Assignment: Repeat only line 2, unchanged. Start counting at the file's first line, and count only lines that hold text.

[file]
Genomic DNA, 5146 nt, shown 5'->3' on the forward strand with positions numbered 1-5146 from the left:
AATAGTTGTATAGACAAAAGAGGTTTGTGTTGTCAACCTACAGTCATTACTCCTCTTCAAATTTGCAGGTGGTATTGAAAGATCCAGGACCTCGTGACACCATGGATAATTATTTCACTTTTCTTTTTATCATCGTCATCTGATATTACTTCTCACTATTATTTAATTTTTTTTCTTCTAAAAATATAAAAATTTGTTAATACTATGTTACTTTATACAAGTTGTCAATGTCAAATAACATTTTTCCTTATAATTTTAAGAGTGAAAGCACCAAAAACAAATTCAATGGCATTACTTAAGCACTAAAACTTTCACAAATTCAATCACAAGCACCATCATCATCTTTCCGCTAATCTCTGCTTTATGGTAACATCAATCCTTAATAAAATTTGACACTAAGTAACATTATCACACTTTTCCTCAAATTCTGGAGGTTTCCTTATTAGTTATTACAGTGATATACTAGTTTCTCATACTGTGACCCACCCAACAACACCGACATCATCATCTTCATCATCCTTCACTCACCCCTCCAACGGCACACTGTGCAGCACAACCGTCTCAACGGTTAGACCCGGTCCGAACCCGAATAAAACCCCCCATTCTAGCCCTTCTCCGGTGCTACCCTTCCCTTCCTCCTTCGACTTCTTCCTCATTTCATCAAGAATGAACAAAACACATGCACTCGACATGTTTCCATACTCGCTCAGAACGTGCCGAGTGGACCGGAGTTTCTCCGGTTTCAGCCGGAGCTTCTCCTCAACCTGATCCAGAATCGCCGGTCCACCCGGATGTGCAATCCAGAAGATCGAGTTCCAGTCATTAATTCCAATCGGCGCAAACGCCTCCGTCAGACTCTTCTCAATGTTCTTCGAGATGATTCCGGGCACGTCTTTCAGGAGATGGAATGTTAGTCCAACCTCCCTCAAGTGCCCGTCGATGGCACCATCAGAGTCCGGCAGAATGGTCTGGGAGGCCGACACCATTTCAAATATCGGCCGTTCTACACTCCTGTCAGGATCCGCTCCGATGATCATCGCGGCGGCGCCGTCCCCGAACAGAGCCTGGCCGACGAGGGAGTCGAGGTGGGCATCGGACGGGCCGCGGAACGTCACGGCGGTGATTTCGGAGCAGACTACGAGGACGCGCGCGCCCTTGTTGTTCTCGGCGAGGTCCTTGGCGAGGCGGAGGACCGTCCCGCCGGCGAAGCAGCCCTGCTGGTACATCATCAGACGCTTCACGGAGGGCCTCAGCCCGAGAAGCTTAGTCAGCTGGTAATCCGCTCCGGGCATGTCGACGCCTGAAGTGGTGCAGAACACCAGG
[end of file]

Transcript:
AATAGTTGTATAGACAAAAGAGGTTTGTGTTGTCAACCTACAGTCATTACTCCTCTTCAAATTTGCAGGTGGTATTGAAAGATCCAGGACCTCGTGACACCATGGATAATTATTTCACTTTTCTTTTTATCATCGTCATCTGATATTACTTCTCACTATTATTTAATTTTTTTTCTTCTAAAAATATAAAAATTTGTTAATACTATGTTACTTTATACAAGTTGTCAATGTCAAATAACATTTTTCCTTATAATTTTAAGAGTGAAAGCACCAAAAACAAATTCAATGGCATTACTTAAGCACTAAAACTTTCACAAATTCAATCACAAGCACCATCATCATCTTTCCGCTAATCTCTGCTTTATGGTAACATCAATCCTTAATAAAATTTGACACTAAGTAACATTATCACACTTTTCCTCAAATTCTGGAGGTTTCCTTATTAGTTATTACAGTGATATACTAGTTTCTCATACTGTGACCCACCCAACAACACCGACATCATCATCTTCATCATCCTTCACTCACCCCTCCAACGGCACACTGTGCAGCACAACCGTCTCAACGGTTAGACCCGGTCCGAACCCGAATAAAACCCCCCATTCTAGCCCTTCTCCGGTGCTACCCTTCCCTTCCTCCTTCGACTTCTTCCTCATTTCATCAAGAATGAACAAAACACATGCACTCGACATGTTTCCATACTCGCTCAGAACGTGCCGAGTGGACCGGAGTTTCTCCGGTTTCAGCCGGAGCTTCTCCTCAACCTGATCCAGAATCGCCGGTCCACCCGGATGTGCAATCCAGAAGATCGAGTTCCAGTCATTAATTCCAATCGGCGCAAACGCCTCCGTCAGACTCTTCTCAATGTTCTTCGAGATGATTCCGGGCACGTCTTTCAGGAGATGGAATGTTAGTCCAACCTCCCTCAAGTGCCCGTCGATGGCACCATCAGAGTCCGGCAGAATGGTCTGGGAGGCCGACACCATTTCAAATATCGGCCGTTCTACACTCCTGTCAGGATCCGCTCCGATGATCATCGCGGCGGCGCCGTCCCCGAACAGAGCCTGGCCGACGAGGGAGTCGAGGTGGGCATCGGACGGGCCGCGGAACGTCACGGCGGTGATTTCGGAGCAGACTACGAGGACGCGCGCGCCCTTGTTGTTCTCGGCGAGGTCCTTGGCGAGGCGGAGGACCGTCCCGCCGGCGAAGCAGCCCTGCTGGTACATCATCAGACGCTTCACGGAGGGCCTCAGCCCGAGAAGCTTAGTCAGCTGGTAATCCGCTCCGGGCATGTCGACGCCTGAAGTGGTGCAGAACACCAGG